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I (Don’t) Sense A Vacuum

Posted by Dirck on 7 August, 2013

A friend of mine, who appears in the city only infrequently through going off to get an authentic education, stopped around briefly on Monday to drop off a pen he’s just bought.  Allow me to give you a sense of it:

Not the pen itself, but its very-nearly-identical two-years-older twin.

His is a little squalid around the point (which, he said with a shudder of anticipation, will have to be drawn for tine realignment) and definitely needs a new diaphragm, as the lock-down filler pops up about 10% of the correct amount, but in general it’s a nice example of a Canadian-made pre-war Vacumatic.

The bitter element, at least for me, is the discovery that he paid $12 for it (*wince!*) at an antique shop not three blocks from his house.  That’s house here, not his cubiculum in the Home for Raving Doctoral Candidates over in Blighty.  I fall to the ground frothing in a cataleptic state.

And now that I’m recovered, I rush to mention that it’s not that I resent his getting the thing.  I know he looks in here quite regularly, and is possessed of a conscience, and I want to make sure that neither he nor it take any injury from this little story.  My catalepsy results from a slightly more esoteric series of occurances, of which the appearence of this pen in my house just marks the ironic conclusion to a series of earlier experiences (for want of a better word) over the previous weeks.  In fact, if Lovercraft were writing it, it would be the bit in italics.

You see, that same antique store, which is at the “promiscuous heap of things in various states of repair” end of the spectrum of its breed rather than the “well polished boutique full of stuff you dare not look at for fear of being made to buy it and thus have to sell house, car and children”, is also quite near to my own home.  Not AS near, but in fine weather it would be less than an hour’s walk there and back, with some time for browsing among the piles.

It is also very close to an organic food store, where I regularly buy elegantly diverse-coloured eggs dropped by the healthiest of hippie-fed chickens (how one gets the hippies ground up finely enough I don’t know) at prices equal to the battery white-shells at major supermarkets.  My course frequently bends past the very place the pen was bought.

That’s still not enough, of course, over which to drop down in a fit.  We now enter the mystical phase of the story.  On three separate occasions in recent weeks, while buying eggs and really good dishwasher powder, there was the non-verbal equivalent of an interior voice which said, “You haven’t been in that antique store for too long.  Why not check it out?”  Each time, I dismissed the idea; no time, other fish to fry, son in tow, a variety of rational and valid points.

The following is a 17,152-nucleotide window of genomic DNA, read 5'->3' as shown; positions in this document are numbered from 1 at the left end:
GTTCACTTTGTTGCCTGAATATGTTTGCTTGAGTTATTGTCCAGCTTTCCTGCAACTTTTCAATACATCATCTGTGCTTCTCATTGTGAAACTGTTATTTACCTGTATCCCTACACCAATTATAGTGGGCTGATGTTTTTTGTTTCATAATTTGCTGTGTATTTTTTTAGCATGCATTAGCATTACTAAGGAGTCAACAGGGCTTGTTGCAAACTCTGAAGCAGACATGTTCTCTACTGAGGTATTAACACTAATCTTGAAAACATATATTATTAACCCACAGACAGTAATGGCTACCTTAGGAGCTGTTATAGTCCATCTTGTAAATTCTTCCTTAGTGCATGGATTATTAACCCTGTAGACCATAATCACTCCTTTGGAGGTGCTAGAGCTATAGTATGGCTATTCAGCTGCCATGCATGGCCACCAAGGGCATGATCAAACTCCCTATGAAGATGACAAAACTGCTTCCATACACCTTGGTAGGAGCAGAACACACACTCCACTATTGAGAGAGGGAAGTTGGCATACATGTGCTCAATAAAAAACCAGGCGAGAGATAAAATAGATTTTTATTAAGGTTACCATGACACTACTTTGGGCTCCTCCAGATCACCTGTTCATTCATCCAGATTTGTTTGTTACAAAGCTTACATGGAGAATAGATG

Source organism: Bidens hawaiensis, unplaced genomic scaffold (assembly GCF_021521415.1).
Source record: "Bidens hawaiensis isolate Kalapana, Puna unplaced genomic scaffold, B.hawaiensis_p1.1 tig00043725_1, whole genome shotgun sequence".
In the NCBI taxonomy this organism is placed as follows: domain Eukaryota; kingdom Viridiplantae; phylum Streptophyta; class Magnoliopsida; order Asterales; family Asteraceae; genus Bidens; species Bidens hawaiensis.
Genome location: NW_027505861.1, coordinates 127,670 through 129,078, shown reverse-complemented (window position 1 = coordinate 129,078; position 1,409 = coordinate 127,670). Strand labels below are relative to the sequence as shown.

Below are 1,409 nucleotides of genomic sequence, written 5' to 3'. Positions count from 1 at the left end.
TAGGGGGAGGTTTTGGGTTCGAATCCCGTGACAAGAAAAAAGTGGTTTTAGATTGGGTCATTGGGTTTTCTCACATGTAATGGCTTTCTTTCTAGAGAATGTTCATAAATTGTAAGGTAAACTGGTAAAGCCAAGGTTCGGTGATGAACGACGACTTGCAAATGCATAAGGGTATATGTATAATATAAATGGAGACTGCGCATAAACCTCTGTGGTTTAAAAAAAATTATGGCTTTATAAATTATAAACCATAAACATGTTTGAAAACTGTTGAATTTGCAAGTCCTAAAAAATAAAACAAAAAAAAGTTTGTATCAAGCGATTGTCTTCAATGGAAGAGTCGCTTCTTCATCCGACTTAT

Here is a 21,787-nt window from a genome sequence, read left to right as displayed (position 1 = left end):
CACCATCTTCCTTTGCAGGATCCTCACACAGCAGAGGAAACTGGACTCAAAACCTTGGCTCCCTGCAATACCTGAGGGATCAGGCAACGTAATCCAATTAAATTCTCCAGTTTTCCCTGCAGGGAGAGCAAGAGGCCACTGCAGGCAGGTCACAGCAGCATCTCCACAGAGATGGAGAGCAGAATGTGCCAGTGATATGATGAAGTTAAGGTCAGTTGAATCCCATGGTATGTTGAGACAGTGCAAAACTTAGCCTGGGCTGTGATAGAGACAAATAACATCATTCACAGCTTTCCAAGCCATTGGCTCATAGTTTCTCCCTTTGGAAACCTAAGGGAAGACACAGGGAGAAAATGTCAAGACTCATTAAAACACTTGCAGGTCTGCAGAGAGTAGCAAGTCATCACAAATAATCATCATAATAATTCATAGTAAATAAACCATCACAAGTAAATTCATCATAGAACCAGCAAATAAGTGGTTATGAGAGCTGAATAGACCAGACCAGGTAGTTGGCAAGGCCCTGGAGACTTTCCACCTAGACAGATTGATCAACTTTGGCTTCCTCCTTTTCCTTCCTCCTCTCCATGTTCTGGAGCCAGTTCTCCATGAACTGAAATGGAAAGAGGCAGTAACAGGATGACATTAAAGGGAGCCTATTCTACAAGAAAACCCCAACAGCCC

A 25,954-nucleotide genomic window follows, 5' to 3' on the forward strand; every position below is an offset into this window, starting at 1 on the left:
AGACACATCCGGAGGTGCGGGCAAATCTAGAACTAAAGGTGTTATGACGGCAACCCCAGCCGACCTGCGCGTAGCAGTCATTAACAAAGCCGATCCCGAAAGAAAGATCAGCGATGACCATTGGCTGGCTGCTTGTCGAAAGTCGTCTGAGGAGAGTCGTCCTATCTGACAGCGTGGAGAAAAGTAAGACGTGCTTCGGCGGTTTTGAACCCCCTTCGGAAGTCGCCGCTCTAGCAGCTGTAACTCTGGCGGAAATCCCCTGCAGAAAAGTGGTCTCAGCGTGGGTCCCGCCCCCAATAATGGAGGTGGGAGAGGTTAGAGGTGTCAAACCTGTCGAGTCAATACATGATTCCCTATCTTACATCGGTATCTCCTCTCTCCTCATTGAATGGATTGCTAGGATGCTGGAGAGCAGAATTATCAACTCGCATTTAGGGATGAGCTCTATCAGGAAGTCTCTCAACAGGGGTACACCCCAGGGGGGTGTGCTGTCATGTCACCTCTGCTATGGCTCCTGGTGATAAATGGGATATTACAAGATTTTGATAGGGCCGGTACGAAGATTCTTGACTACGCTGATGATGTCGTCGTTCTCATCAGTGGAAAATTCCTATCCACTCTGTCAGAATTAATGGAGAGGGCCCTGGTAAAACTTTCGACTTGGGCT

However… I know that many people look upon the whole field of psychic phenomenal and dismiss it as entirely without foundation, but I’m a certain combination of open-minded and observant which finds that as much as some of the stuff thrown up in support of it is clearly the result of combining carefully controlled amounts of hogwash, gullibility, wishful thinking and scamming, there is a quantum or two that isn’t easily dismissed and I hate the notion of the baby going out with the eyewash.  So, I don’t BELIEVE!!1! in this stuff, but I do believe in it somewhat.

Personal experience comes into play in this belief as well.  I won’t go into detail, as I’m unwilling to wear the badge of FLAKE too openly, but one branch of previous experience is that very same non-verbal sensation making various suggestions, all of which I have ignored at my own expense.  “If you go into this movie, your bike will be gone when you emerge, ” and so it was.  “Not setting the deadbolt is a very poor idea today,” and on return there’s a mysterious shoe-print on the door.  Infrequent, but after a couple of hard lessons, certainly not to be ignored.

My frothing was thus brought on not by the “loss” of the pen, but by having it bring home to me that I’m not attending properly to useful hints.  Spidey-senses may tingle, but unless Spiderman reacts it’s Mysterio triumphant;  if I’d had the sense to listen, I could easily have been crowing about my nice $12 pen rather than cleaning the spittle of apoplexy from my tie.  However, I do welcome the reminder, as it has been a long time since that non-voice has spoken to me, and I’m quite happy that the $12 pen is in the hands of someone that will properly appreciate it.  I’m also pretty happy that the consequence of the reminder wasn’t a car accident or an eye removal.

In as much as I have a point here other than an attempt to alienate both a friend and a cross-section of science-minded readers, it’s to suggest to one and all that being aware of inward notions of this sort is quite valuable.  I can moderate the flakiness by suggesting that it may well be less a set of questing esoteric tentacles reporting back warnings from the Great Beyond than a subconscious piecing together of available cues (noting below the threshold of conscious perception a sketchy looking guy on the corner in the former examples, or the passage of time since last visit in the current one).  It’s a little less romantic than eerie mental powers, but whether it’s Your Personal Spirit Guide or a self-generated Sherlock Holmes, it’s worth paying attention to.  I’m certainly getting back into the habit.